Disclosure of key information in the media may not precede disclosure on the designated information disclosure platform under the Securities Law. An information disclosure document should first be prepared and delivered to the chief agency broker for uploading to the information disclosure platform.

The administrator should actively co-operate with the quoted company, chief agency broker and securities service providers in the disclosure of information. In case of any significant changes to insolvency administration matters, the administrator should promptly notify the chief agency broker and disclose as required.


Information disclosure is contained in periodic and ad hoc reports. In periodic reports, annual reports should be prepared and disclosed within four months after a financial year ends, and interim reports within two months of the financial year midpoint.

Where necessary, quarterly reports should be prepared and disclosed within one month after the third and ninth month of the financial year. The first quarterly report should not be issued before the annual report for the previous year.

Ad hoc reports, on the other hand, mainly cover major updates and events. The administrator should promptly disclose relevant plans and progress: when the board of directors or supervisors files a resolution; when a letter of intent or agreement is signed; or when the directors, supervisors or senior management become aware, or should be aware, of any impending major event.

For events yet to take place, the disclosure should focus on objective and existing facts, with timely updates of future progress.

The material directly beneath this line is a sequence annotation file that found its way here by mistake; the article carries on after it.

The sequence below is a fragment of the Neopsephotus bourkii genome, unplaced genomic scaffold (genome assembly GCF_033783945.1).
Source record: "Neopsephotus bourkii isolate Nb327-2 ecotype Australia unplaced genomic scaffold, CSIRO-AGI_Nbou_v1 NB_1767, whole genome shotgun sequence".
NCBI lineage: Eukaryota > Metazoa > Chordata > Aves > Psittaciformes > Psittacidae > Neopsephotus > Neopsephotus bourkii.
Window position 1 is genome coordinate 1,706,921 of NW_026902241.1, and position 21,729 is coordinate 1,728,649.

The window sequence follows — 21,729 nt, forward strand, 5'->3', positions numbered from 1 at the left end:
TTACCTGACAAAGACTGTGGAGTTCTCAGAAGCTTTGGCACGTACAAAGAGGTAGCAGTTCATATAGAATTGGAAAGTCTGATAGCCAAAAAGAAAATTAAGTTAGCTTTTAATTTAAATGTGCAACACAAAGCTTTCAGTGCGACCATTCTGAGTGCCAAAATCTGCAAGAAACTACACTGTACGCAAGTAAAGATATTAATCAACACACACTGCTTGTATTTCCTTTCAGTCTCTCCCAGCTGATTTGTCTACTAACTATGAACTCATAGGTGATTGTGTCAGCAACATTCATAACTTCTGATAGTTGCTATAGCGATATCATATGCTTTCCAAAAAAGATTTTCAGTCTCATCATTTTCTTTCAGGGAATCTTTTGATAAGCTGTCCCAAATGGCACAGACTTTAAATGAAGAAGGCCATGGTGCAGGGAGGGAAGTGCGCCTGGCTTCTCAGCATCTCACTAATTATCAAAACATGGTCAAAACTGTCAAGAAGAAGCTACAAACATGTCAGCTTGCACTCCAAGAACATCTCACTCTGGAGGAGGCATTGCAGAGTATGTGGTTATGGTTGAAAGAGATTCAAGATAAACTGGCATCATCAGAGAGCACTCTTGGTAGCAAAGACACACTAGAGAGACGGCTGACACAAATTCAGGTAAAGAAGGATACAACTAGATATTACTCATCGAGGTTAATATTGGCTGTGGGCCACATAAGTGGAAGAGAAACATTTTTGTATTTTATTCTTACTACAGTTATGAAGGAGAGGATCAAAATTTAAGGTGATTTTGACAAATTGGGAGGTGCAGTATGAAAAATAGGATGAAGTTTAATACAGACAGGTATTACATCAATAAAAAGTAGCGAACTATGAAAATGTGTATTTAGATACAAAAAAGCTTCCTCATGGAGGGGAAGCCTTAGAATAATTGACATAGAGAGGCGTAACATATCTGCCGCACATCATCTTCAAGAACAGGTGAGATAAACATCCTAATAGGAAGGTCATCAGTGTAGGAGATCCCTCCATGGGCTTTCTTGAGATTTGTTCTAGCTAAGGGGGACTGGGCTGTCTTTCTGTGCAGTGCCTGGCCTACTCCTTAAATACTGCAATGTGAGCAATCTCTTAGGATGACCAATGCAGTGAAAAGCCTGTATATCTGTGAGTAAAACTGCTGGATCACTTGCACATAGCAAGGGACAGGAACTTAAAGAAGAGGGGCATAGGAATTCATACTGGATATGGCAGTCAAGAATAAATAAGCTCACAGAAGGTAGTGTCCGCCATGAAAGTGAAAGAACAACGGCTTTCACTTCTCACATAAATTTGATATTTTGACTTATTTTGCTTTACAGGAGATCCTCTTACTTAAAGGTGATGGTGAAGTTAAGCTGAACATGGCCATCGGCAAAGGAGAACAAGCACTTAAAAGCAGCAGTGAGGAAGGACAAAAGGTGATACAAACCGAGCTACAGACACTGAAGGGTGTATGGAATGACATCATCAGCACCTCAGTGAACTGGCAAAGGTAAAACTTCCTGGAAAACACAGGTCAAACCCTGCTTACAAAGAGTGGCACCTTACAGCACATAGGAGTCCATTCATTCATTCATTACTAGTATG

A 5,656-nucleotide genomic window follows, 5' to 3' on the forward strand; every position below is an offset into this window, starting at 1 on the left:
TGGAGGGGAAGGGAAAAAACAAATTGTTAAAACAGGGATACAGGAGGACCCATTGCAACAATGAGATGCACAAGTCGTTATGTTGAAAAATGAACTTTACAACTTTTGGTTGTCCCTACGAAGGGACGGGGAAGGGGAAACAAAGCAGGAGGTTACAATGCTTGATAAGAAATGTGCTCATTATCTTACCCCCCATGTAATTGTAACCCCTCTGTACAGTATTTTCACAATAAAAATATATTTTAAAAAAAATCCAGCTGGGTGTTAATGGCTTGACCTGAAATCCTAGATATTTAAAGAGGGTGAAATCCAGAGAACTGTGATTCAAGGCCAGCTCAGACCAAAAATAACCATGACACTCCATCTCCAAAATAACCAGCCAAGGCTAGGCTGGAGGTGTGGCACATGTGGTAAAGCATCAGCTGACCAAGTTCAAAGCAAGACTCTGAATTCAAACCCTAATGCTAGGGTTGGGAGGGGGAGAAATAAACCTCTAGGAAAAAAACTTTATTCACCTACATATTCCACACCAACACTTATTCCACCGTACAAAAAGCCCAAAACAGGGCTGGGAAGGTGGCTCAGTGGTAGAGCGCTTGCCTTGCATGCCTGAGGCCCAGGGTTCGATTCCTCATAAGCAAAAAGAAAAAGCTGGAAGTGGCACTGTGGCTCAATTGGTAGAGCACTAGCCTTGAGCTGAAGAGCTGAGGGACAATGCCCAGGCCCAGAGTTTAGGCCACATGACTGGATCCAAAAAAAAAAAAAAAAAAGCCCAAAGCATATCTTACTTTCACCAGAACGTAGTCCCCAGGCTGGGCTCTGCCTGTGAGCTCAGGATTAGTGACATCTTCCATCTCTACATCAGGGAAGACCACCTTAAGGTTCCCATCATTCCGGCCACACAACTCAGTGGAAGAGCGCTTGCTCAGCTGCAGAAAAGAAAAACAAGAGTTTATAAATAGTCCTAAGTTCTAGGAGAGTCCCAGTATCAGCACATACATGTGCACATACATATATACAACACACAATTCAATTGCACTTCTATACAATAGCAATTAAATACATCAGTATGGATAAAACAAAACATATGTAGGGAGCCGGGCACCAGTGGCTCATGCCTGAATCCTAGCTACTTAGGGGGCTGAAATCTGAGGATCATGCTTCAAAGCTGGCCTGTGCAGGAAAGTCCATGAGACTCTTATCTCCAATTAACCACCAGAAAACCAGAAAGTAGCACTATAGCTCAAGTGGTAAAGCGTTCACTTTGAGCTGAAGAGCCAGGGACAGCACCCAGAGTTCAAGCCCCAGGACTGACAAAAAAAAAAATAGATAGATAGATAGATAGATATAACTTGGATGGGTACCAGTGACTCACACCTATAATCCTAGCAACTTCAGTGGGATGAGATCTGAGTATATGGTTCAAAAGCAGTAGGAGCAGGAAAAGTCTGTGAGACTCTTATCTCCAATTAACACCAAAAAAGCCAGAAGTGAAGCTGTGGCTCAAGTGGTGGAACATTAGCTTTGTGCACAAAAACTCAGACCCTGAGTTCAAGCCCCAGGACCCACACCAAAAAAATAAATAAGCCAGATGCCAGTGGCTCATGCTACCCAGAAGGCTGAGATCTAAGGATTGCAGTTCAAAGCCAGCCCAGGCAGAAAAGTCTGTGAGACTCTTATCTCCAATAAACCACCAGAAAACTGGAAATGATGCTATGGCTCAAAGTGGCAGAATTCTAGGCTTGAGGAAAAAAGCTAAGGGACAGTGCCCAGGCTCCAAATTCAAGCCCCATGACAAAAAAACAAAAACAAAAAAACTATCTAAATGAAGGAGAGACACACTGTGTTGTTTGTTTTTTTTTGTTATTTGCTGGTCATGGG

If the quoted company enters liquidation proceedings, a risk warning announcement should be made at least every five transfer days. This is different from the “once per month” requirement for companies listed on the Shanghai and Shenzhen exchanges.


Significant development of a subsidiary has equal weight to that of the holding company during bankruptcy proceedings. When a subsidiary experiences a major development that may materially affect the security price or investment decision, the administrator should duly disclose information related to both the holding company and subsidiary.

In addition, resolutions made at creditors’ meetings, once ratified by a court ruling, should be disclosed in the same manner as shareholders’ meeting resolutions. Quoted companies should set up their own information disclosure management system, following which the administrator should appoint a head of information disclosure in charge of related matters.

The NEEQ disclosure rules do not clearly state whether a quoted company should disclose any pre-reorganisation proceeding.

However, with pre-reorganisation being a critical transitional link between out of court restructuring and in-court reorganisation – with its success or failure having a significant impact on the following reorganisation process – the author believes that “other risks that may lead to a loss of the ability to continue as a going concern” under information disclosure should be considered. Therefore, the quoted company should promptly make a disclosure upon entering pre-reorganisation.

Wang Zhenxiang is a partner at Jingtian & Gongcheng


Jingtian & Gongcheng

Room 3001, Area A, China Resources Tower
No.1366 Qianjiang Road, Hangzhou 311500, China

Tel: +86 571 8992 6523

Fax: +86 571 8992 6501

E-mail: [email protected]